Gloucester, Massachusetts, is home to one of North America’s most prestigious cross races, the Gran Prix of Gloucester, which this year becomes Rapha Super Cross Gloucester. Held over the course of a weekend at the town’s Stage Fort Park, for the other 363 days of the year residents of ‘America’s Oldest Seaport’ pay little attention to cross racing.
For the first of our new series of photo features, Rapha visited Gloucester and discovered a town winning the battle to hold onto its identity and a community that occupies an important place in American fishing – and literary – history.
“A soft fall rain slips down through the trees and the smell of the ocean is so strong that it can almost be licked off the air. Trucks rumble along Rogers Street and men in t-shirts stained with fish blood shout to each other from the decks of boats. Beneath them the ocean swells up against the black pilings and sucks back down to the barnacles. Beer cans and old pieces of styrofoam rise and fall and pools of spilled diesel fuel undulate like huge iridescent jellyfish. The boats rock and creak against their ropes and seagulls complain and hunker down and complain some more.”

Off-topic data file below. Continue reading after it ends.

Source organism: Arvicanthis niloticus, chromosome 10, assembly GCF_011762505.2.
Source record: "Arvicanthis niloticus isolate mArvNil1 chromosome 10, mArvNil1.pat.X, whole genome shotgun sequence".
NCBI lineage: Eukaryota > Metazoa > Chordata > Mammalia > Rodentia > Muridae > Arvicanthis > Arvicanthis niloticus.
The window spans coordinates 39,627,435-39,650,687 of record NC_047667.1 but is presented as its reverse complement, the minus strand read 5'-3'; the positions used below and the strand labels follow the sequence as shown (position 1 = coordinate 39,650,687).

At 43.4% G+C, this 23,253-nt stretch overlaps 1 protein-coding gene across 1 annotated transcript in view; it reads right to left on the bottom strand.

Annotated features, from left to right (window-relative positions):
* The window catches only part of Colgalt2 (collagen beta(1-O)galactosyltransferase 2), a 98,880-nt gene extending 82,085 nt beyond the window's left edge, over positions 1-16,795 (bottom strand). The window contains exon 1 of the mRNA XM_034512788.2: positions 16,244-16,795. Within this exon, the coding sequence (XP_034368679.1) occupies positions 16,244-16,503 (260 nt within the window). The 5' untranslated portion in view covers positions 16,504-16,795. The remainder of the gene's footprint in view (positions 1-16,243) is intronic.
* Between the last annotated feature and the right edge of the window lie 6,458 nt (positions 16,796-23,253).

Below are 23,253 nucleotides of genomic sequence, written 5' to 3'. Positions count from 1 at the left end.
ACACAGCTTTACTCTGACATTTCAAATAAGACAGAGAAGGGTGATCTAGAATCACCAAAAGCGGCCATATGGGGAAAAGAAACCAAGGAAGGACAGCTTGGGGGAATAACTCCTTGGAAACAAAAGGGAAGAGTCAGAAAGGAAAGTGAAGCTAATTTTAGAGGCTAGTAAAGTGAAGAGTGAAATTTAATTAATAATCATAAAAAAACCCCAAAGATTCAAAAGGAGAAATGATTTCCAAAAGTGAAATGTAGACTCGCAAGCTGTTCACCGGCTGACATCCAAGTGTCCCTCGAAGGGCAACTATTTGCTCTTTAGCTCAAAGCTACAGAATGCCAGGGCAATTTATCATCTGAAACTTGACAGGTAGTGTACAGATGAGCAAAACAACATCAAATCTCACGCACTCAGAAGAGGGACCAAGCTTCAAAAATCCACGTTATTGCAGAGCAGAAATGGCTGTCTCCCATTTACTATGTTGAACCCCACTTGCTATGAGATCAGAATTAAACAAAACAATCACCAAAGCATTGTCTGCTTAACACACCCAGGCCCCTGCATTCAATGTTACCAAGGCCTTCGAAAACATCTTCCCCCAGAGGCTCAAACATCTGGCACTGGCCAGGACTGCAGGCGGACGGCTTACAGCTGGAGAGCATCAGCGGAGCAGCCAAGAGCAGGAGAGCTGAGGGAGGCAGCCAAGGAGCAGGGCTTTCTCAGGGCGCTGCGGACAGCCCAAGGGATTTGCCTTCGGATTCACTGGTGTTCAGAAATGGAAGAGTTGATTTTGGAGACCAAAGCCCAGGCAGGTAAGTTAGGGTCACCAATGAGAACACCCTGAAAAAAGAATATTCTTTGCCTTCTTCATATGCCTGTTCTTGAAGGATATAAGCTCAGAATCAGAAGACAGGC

– From The Perfect Storm, by Sebastian Junger
The town of Gloucester, Massachusetts, is perhaps best known as the port from which the Andrea Gail, the doomed ‘swordboat’ in Sebastian Junger’s bestseller The Perfect Storm, set sail on its final voyage. It is a town where, more than two decades and one George Clooney blockbuster later, fishermen still head for the Grand Banks, off the coast of Nova Scotia, to do battle with the ocean, and where they still need to venture ever further afield to remain competitive in a globalised fishing industry. The rewards can be great but the price can be high: in its 350-year history more than 10,000 Gloucestermen have been lost to the Atlantic.
The Perfect Storm announced Junger as a literary star, a defining work of adventure-reportage as important to the genre as Jon Krakauer’s Into Thin Air. This corner of Massachusetts already had a literary pedigree, of course, for it was from nearby Nantucket that Herman Melville slipped the mooring ropes and sent Captain Ahab in pursuit of the great whale.
Once, there was barely a family in Gloucester that did not boast a healthy complement of fishermen; now, only 20% of Gloucester residents have a direct connection to the industry. Lobsters have replaced swordfish as the most profitable catch, though offshore fishing remains as dangerous a trade as it does a fickle one; according to the U.S. Bureau of Labor Statistics, the rate of fatalities among fishermen is nearly 50 times the U.S. national average.